And in a sense, in all the senses, life is entropy. We begin as simple beings with hardly any worries or fears, untarnished with the eventual life experiences that add complexity and nuance to how we perceive life and love, yet these experiences are considerably heavy. Heavy enough that we're kept up at night, wondering and musing with a weighted heart, why yesterday seemed more simple than today. That's the law of life - we grow to be difficult, cranky, idiosyncratic with habits and superstitions, trying to carve out a space for ourselves, for us to stand up and declare ourselves "individualistic", with the price that we can no longer be simple. Yes... tomorrow I will be more complicated than I am today.
la nd sc ap
If you stay awake long enough, shadows begin to move and light swims against walls and a blue sky looks peach when others swear it is grey. And one long night turns into fourteen and a semester and then six years and soon enough you forget that at one time shadows didn’t dance and life wasn’t always so dependent on chemicals that enhance. And if you squint your eyes at night the streetlights become blurred like your words and suddenly you realize that if you can't remember what you forget then perhaps it didn’t exist at all. Then life seems to slow down for a bit, a dotted line spreading across time. The world grows detached and decadent and maybe that’s why sunsets are more beautiful with pollution.
PLUS does as Plus do.
the first and last time simultaneously. The sands between your toes, the booze and the birds and the breeze - it all washes over you, yet you know it does not last. Youâ€™re partying like itâ€™s your last night in town. And when you return home the person who danced through casino lights stomaching dozens of mixed drinks and a spectrum of capsuled ecstasies seems all the more alien with each terrestrial day that follows. But this ghastly persona once donned like a bachelorâ€™s sash and since cast off does not die. He lives in the blunt smoke of frigid alleyways. He lives in the extra round you should not have purchased, but did. He lives in the daily white noise that drives you to substance. His name is Mister Plus.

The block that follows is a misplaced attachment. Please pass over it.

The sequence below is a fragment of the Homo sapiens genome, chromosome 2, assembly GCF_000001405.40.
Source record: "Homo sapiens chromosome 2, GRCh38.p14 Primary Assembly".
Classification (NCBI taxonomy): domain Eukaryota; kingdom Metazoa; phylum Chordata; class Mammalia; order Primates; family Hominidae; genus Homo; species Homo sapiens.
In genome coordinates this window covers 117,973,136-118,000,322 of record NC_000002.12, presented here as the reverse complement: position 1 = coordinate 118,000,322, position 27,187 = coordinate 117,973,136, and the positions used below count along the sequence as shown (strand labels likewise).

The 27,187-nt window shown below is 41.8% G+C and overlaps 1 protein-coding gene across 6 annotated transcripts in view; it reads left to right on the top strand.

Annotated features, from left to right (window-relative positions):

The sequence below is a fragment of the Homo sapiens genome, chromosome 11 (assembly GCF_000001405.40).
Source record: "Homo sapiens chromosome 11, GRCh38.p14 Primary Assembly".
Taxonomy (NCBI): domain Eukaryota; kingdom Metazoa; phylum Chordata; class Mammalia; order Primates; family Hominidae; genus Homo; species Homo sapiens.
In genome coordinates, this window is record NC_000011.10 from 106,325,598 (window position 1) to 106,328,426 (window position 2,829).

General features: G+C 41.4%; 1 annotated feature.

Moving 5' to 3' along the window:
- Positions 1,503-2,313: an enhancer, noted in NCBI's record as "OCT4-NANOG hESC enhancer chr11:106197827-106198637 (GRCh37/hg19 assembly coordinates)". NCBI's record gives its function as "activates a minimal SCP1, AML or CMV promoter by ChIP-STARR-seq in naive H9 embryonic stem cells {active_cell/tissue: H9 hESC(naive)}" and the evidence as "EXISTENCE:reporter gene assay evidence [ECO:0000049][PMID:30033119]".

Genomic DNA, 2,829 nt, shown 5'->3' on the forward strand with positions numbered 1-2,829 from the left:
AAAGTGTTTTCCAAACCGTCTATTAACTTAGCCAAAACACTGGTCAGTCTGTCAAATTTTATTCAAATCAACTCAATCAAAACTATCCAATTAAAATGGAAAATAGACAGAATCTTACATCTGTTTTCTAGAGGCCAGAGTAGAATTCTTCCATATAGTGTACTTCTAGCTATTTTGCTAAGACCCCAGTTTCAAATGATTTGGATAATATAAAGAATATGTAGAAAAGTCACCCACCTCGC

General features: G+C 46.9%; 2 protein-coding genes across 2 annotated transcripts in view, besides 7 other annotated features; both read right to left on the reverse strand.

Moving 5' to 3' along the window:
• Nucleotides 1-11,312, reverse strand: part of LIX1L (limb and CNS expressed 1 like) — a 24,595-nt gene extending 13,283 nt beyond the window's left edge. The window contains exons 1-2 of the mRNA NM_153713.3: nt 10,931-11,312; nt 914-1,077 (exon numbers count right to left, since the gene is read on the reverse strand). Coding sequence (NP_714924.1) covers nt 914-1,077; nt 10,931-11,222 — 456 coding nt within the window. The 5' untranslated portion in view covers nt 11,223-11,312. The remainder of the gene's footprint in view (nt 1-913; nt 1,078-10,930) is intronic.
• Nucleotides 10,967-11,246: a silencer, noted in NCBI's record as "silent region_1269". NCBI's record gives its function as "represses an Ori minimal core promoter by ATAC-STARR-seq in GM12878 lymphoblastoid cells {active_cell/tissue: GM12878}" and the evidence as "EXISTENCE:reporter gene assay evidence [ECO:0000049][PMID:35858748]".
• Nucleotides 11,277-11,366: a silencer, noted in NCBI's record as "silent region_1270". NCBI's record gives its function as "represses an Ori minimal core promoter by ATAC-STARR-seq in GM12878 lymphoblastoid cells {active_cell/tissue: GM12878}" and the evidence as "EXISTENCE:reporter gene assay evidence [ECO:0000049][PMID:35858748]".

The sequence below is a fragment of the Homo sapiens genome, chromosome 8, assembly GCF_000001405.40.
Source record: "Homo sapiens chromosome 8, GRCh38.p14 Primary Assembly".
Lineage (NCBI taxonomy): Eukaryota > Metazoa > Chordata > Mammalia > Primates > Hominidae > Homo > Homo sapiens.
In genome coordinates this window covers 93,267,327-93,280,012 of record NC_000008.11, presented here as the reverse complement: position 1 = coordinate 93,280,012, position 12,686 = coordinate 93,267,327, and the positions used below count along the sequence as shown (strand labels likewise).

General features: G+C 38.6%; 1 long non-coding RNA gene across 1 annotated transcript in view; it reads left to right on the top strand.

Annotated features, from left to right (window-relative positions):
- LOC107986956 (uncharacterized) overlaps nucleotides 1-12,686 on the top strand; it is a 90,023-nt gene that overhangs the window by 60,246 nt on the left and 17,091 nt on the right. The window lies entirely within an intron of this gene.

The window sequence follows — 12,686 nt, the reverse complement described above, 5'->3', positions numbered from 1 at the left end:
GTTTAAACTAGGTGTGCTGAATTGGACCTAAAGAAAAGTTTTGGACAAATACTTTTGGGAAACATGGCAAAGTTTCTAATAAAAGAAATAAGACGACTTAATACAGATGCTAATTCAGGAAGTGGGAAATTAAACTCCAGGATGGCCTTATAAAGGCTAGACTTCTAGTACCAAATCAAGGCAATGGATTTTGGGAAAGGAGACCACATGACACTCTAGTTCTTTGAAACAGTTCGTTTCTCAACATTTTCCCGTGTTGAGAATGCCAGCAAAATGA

To be a tourist all you have to do is be somewhere for
here one second
akin to a quantum particle
there the next
On view April 28–August 6, 2017 Rachel de Joode Cayetano Ferrer Ane Graff Ignas Krunglevičius Chris Marker Daria Martin Florian Meisenberg Shahryar Nashat Sondra Perry Jacolby Satterwhite Susanne M. Winterling
MYTHS OF THE MARBLE
118 S. 36th St., Philadelphia, PA 19104 icaphila.org Free. For All.
GINNY CASEY & JESSI REAVES
OPEN VIDEO CALL
Free admission is courtesy of Amanda and Glenn Fuhrman. Marketing is supported by Pamela Toub Berkman & David J. Berkman and by Lisa A. & Steven A. Tananbaum.
pleased for to
thecollctve.com/booking thecollctve.com/about thecollctve.com/ @thecollctve email@example.com thecollctve.com/ @thecollctve firstname.lastname@example.org soundcloud.com/the-collctve
“We’re just a platform for people to do creative shit.”
he Collctve is like a record label. We have people doing the business ends of things, we have outreach events for the community, and we produce a lot of